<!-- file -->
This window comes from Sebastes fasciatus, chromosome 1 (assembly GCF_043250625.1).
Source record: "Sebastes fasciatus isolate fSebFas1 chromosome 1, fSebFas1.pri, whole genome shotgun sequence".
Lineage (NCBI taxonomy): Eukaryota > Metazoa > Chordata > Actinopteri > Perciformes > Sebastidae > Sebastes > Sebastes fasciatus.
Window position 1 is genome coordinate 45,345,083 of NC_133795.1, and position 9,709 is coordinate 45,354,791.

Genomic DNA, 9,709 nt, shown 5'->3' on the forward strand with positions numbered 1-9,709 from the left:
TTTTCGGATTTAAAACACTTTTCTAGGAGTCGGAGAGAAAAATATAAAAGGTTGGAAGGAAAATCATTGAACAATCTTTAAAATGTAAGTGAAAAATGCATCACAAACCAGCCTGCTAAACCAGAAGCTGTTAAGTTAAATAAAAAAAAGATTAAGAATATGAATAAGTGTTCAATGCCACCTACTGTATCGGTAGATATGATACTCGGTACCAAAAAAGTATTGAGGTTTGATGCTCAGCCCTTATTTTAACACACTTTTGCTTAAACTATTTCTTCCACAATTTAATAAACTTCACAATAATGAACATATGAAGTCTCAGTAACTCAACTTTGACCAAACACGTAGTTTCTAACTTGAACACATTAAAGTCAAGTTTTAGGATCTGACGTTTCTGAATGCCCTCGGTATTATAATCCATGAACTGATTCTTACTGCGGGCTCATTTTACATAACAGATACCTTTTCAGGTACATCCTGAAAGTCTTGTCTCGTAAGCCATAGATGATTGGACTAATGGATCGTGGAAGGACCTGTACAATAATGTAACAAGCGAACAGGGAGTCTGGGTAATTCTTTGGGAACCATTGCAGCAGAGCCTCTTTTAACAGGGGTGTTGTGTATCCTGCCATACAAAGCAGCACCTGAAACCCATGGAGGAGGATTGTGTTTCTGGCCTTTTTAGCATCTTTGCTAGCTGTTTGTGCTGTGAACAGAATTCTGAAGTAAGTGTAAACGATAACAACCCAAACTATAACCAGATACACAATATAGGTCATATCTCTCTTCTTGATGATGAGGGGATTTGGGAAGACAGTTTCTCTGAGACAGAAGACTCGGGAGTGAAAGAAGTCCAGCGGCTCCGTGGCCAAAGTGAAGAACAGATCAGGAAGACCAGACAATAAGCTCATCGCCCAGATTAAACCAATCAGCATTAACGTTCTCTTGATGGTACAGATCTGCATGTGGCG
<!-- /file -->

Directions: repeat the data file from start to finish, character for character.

This window comes from Sebastes fasciatus, chromosome 1 (assembly GCF_043250625.1).
Source record: "Sebastes fasciatus isolate fSebFas1 chromosome 1, fSebFas1.pri, whole genome shotgun sequence".
Lineage (NCBI taxonomy): Eukaryota > Metazoa > Chordata > Actinopteri > Perciformes > Sebastidae > Sebastes > Sebastes fasciatus.
Window position 1 is genome coordinate 45,345,083 of NC_133795.1, and position 9,709 is coordinate 45,354,791.

Genomic DNA, 9,709 nt, shown 5'->3' on the forward strand with positions numbered 1-9,709 from the left:
TTTTCGGATTTAAAACACTTTTCTAGGAGTCGGAGAGAAAAATATAAAAGGTTGGAAGGAAAATCATTGAACAATCTTTAAAATGTAAGTGAAAAATGCATCACAAACCAGCCTGCTAAACCAGAAGCTGTTAAGTTAAATAAAAAAAAGATTAAGAATATGAATAAGTGTTCAATGCCACCTACTGTATCGGTAGATATGATACTCGGTACCAAAAAAGTATTGAGGTTTGATGCTCAGCCCTTATTTTAACACACTTTTGCTTAAACTATTTCTTCCACAATTTAATAAACTTCACAATAATGAACATATGAAGTCTCAGTAACTCAACTTTGACCAAACACGTAGTTTCTAACTTGAACACATTAAAGTCAAGTTTTAGGATCTGACGTTTCTGAATGCCCTCGGTATTATAATCCATGAACTGATTCTTACTGCGGGCTCATTTTACATAACAGATACCTTTTCAGGTACATCCTGAAAGTCTTGTCTCGTAAGCCATAGATGATTGGACTAATGGATCGTGGAAGGACCTGTACAATAATGTAACAAGCGAACAGGGAGTCTGGGTAATTCTTTGGGAACCATTGCAGCAGAGCCTCTTTTAACAGGGGTGTTGTGTATCCTGCCATACAAAGCAGCACCTGAAACCCATGGAGGAGGATTGTGTTTCTGGCCTTTTTAGCATCTTTGCTAGCTGTTTGTGCTGTGAACAGAATTCTGAAGTAAGTGTAAACGATAACAACCCAAACTATAACCAGATACACAATATAGGTCATATCTCTCTTCTTGATGATGAGGGGATTTGGGAAGACAGTTTCTCTGAGACAGAAGACTCGGGAGTGAAAGAAGTCCAGCGGCTCCGTGGCCAAAGTGAAGAACAGATCAGGAAGACCAGACAATAAGCTCATCGCCCAGATTAAACCAATCAGCATTAACGTTCTCTTGATGGTACAGATCTGCATGTGGCG